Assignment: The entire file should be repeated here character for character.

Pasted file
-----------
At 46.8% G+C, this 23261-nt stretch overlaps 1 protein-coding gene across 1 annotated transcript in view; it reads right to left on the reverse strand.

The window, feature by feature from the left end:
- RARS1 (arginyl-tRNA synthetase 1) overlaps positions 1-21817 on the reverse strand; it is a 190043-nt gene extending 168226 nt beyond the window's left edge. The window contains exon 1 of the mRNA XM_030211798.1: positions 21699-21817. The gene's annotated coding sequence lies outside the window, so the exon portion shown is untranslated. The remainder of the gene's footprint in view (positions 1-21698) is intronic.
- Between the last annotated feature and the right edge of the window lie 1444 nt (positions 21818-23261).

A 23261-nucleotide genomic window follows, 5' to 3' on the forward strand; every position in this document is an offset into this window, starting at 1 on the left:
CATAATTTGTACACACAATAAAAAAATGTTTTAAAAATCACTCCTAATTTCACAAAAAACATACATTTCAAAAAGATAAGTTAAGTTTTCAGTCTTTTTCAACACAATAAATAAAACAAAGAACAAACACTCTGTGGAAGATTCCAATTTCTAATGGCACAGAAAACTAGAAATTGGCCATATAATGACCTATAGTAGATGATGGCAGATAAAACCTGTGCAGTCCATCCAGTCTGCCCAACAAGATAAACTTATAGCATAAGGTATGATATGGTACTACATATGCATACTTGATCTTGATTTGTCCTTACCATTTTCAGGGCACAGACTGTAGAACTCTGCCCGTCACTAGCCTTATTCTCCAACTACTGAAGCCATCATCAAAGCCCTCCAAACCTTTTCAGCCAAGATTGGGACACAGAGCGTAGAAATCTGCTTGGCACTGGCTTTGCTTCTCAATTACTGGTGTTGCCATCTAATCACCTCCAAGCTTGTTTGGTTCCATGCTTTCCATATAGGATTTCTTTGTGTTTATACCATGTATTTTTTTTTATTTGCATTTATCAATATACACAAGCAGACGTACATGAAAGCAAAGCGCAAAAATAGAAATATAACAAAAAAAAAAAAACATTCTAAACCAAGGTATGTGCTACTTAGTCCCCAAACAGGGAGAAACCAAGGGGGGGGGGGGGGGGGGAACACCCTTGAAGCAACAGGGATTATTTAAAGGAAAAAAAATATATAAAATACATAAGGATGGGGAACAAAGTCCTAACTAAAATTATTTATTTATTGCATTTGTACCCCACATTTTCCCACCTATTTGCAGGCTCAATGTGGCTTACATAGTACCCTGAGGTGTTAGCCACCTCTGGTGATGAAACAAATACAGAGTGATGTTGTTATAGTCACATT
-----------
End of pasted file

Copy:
At 46.8% G+C, this 23261-nt stretch overlaps 1 protein-coding gene across 1 annotated transcript in view; it reads right to left on the reverse strand.

The window, feature by feature from the left end:
- RARS1 (arginyl-tRNA synthetase 1) overlaps positions 1-21817 on the reverse strand; it is a 190043-nt gene extending 168226 nt beyond the window's left edge. The window contains exon 1 of the mRNA XM_030211798.1: positions 21699-21817. The gene's annotated coding sequence lies outside the window, so the exon portion shown is untranslated. The remainder of the gene's footprint in view (positions 1-21698) is intronic.
- Between the last annotated feature and the right edge of the window lie 1444 nt (positions 21818-23261).

A 23261-nucleotide genomic window follows, 5' to 3' on the forward strand; every position in this document is an offset into this window, starting at 1 on the left:
CATAATTTGTACACACAATAAAAAAATGTTTTAAAAATCACTCCTAATTTCACAAAAAACATACATTTCAAAAAGATAAGTTAAGTTTTCAGTCTTTTTCAACACAATAAATAAAACAAAGAACAAACACTCTGTGGAAGATTCCAATTTCTAATGGCACAGAAAACTAGAAATTGGCCATATAATGACCTATAGTAGATGATGGCAGATAAAACCTGTGCAGTCCATCCAGTCTGCCCAACAAGATAAACTTATAGCATAAGGTATGATATGGTACTACATATGCATACTTGATCTTGATTTGTCCTTACCATTTTCAGGGCACAGACTGTAGAACTCTGCCCGTCACTAGCCTTATTCTCCAACTACTGAAGCCATCATCAAAGCCCTCCAAACCTTTTCAGCCAAGATTGGGACACAGAGCGTAGAAATCTGCTTGGCACTGGCTTTGCTTCTCAATTACTGGTGTTGCCATCTAATCACCTCCAAGCTTGTTTGGTTCCATGCTTTCCATATAGGATTTCTTTGTGTTTATACCATGTATTTTTTTTTATTTGCATTTATCAATATACACAAGCAGACGTACATGAAAGCAAAGCGCAAAAATAGAAATATAACAAAAAAAAAAAAACATTCTAAACCAAGGTATGTGCTACTTAGTCCCCAAACAGGGAGAAACCAAGGGGGGGGGGGGGGGGGGAACACCCTTGAAGCAACAGGGATTATTTAAAGGAAAAAAAATATATAAAATACATAAGGATGGGGAACAAAGTCCTAACTAAAATTATTTATTTATTGCATTTGTACCCCACATTTTCCCACCTATTTGCAGGCTCAATGTGGCTTACATAGTACCCTGAGGTGTTAGCCACCTCTGGTGATGAAACAAATACAGAGTGATGTTGTTATAGTCACATT